College of Education Theses and Dissertations

Date of Award

Spring 2011

Degree Type

Thesis

Degree Name

Master of Arts in Social and Cultural Foundations in Education

Department

College of Education, Department of Educational Policy Studies and Research

First Advisor

Amira Proweller, PhD

Abstract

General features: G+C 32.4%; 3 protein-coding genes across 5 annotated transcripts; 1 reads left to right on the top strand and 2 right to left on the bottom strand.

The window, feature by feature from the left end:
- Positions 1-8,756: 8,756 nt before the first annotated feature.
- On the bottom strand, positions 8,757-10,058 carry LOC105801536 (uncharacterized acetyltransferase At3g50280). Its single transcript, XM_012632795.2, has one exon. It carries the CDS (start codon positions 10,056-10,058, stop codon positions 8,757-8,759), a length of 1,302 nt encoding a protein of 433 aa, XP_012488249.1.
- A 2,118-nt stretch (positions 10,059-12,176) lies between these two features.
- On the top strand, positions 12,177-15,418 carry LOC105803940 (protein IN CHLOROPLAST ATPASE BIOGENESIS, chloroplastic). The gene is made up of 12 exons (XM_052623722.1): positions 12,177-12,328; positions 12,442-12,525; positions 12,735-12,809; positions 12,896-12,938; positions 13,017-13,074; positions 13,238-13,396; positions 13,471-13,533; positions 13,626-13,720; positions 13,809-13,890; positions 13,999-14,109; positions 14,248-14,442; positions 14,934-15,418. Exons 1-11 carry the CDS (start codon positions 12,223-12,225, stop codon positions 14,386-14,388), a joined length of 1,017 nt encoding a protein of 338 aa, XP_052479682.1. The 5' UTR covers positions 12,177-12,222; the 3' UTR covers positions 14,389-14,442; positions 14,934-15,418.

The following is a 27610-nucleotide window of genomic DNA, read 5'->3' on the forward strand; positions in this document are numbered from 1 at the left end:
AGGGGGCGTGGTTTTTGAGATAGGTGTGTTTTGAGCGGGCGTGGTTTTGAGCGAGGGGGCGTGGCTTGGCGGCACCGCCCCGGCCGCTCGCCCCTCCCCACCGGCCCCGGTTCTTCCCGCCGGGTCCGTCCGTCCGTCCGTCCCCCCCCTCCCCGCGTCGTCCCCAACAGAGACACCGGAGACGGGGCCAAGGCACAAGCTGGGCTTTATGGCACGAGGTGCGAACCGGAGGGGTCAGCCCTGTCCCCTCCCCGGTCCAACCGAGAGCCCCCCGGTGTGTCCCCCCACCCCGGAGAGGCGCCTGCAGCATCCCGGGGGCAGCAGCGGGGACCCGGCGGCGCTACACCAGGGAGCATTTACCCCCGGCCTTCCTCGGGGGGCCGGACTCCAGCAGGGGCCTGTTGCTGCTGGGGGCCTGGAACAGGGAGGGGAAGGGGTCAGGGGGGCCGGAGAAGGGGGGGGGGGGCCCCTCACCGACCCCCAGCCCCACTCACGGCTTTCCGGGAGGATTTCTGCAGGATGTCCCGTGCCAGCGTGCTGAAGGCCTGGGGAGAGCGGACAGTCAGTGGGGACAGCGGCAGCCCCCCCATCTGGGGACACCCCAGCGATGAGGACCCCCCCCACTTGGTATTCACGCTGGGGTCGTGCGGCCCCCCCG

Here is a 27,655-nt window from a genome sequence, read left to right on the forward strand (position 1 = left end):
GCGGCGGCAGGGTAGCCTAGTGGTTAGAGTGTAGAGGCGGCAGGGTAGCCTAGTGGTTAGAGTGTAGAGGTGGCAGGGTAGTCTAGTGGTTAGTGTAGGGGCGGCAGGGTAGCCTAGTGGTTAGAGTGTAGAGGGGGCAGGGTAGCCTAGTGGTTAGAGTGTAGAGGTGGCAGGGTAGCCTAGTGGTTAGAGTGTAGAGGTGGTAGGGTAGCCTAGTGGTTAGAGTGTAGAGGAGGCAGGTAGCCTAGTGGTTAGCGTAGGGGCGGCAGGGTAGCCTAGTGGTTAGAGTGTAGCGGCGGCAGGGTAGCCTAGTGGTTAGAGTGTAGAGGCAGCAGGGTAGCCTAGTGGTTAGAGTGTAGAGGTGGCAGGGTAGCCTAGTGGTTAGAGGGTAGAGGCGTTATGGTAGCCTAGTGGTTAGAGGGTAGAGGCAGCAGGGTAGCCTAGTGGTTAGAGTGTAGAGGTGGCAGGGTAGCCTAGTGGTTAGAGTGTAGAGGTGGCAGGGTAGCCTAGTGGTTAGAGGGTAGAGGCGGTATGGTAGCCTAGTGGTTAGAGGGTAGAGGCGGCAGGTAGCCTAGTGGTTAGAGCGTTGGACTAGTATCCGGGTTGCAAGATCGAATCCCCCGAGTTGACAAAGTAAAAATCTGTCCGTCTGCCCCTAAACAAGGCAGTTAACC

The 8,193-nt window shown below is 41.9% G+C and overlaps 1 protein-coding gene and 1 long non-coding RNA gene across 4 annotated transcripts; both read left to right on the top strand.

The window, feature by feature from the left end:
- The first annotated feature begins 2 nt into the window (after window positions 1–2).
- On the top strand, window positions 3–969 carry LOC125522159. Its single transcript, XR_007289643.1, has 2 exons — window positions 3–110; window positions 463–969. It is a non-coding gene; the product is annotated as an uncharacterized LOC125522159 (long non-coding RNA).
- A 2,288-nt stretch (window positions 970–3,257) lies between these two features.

Students who leave high school before graduating run a high risk of becoming incarcerated, and adults with a record of incarceration and no high school diploma have difficulty maintaining legal employment and therefore remaining out of prison. For adults who lack high school diplomas, few options exist to earn that credential. Though standardized testing is still a point of controversy in education policy for juveniles, the GED exam is the assumed standard for adults in the United States to earn their high school credentials, and few alternatives exist for those who are ill-equipped to pass a demanding standardized test. This qualitative case study of two graduates of an alternative, non-test-based high school for formerly incarcerated adults in Chicago explores how the post-incarceration experiences and geographical locations of those graduates impact their lifestyle choices. The two research subjects interviewed are both formerly incarcerated adults who have beaten the odds of recidivism by remaining out of prison for more than three years and securing stable employment. Research was conducted via semistructured one-on-one interviews with the subjects over a period of 20 months. The study explores the effect of Bronfenbrenner’s ecological systems theory on low-income urban youth of color and the adults they eventually became. The study found that, while these students were negatively impacted by nested systems during their childhoods, some of the effect of these systems – poor schooling systems, lack of parental support and over-zealous policing – were ameliorated by an appropriate, supportive parole placement that emphasized education for the sake of personal transformation.

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